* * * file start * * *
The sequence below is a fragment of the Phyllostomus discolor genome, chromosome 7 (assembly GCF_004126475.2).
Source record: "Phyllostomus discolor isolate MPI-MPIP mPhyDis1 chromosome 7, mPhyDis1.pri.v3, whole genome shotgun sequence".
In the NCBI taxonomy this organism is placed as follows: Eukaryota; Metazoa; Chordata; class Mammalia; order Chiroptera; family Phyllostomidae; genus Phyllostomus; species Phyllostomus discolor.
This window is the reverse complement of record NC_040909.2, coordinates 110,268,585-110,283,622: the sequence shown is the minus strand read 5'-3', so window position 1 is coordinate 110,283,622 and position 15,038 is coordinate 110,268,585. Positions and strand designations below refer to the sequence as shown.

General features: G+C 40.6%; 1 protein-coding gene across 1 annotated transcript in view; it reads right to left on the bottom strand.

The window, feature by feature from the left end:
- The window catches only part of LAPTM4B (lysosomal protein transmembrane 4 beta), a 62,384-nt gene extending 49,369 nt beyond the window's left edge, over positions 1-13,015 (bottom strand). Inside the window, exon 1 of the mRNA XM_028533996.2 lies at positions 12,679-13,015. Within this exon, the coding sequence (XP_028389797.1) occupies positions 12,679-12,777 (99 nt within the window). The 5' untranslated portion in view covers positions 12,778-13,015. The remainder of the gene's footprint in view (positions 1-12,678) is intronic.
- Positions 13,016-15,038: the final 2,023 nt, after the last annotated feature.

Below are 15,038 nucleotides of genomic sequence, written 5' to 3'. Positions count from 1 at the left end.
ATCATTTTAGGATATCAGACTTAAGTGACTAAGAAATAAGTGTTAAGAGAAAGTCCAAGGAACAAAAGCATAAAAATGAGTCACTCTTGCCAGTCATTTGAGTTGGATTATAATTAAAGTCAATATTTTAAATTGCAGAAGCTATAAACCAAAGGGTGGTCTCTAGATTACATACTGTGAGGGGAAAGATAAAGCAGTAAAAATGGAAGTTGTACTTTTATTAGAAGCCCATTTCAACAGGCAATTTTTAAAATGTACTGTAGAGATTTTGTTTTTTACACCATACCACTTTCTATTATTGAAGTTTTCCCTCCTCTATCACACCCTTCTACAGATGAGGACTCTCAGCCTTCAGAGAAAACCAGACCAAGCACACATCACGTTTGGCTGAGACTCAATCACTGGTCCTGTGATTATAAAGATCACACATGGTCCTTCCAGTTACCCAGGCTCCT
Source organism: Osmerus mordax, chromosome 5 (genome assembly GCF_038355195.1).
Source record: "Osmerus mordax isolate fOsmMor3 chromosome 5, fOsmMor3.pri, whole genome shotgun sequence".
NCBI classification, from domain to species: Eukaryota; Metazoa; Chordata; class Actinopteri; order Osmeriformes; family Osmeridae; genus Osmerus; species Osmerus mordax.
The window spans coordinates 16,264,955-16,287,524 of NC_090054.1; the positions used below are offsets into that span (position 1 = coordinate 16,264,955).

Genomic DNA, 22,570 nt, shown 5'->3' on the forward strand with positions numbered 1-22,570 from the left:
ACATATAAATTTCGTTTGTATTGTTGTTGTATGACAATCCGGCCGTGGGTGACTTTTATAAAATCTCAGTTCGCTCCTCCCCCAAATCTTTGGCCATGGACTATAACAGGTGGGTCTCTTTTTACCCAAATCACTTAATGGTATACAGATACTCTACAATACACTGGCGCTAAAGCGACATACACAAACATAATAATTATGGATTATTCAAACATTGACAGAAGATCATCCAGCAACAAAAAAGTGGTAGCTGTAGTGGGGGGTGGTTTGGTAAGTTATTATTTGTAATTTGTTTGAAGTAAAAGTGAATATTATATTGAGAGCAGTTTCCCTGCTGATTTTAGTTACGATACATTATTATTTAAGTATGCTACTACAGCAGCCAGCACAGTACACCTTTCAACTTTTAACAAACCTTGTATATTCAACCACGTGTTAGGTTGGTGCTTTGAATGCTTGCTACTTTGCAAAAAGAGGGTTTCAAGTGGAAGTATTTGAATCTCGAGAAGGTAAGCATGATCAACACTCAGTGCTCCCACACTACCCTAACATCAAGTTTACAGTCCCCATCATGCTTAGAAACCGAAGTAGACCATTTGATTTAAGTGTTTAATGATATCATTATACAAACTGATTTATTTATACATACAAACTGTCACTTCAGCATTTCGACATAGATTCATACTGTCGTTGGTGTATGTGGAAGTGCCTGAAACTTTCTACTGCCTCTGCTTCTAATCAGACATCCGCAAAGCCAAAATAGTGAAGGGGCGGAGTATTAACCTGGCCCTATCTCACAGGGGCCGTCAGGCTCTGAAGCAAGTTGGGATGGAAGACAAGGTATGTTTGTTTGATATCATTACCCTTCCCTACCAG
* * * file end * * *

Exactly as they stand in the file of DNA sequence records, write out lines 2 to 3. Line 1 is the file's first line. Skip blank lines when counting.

Source record: "Phyllostomus discolor isolate MPI-MPIP mPhyDis1 chromosome 7, mPhyDis1.pri.v3, whole genome shotgun sequence".
In the NCBI taxonomy this organism is placed as follows: Eukaryota; Metazoa; Chordata; class Mammalia; order Chiroptera; family Phyllostomidae; genus Phyllostomus; species Phyllostomus discolor.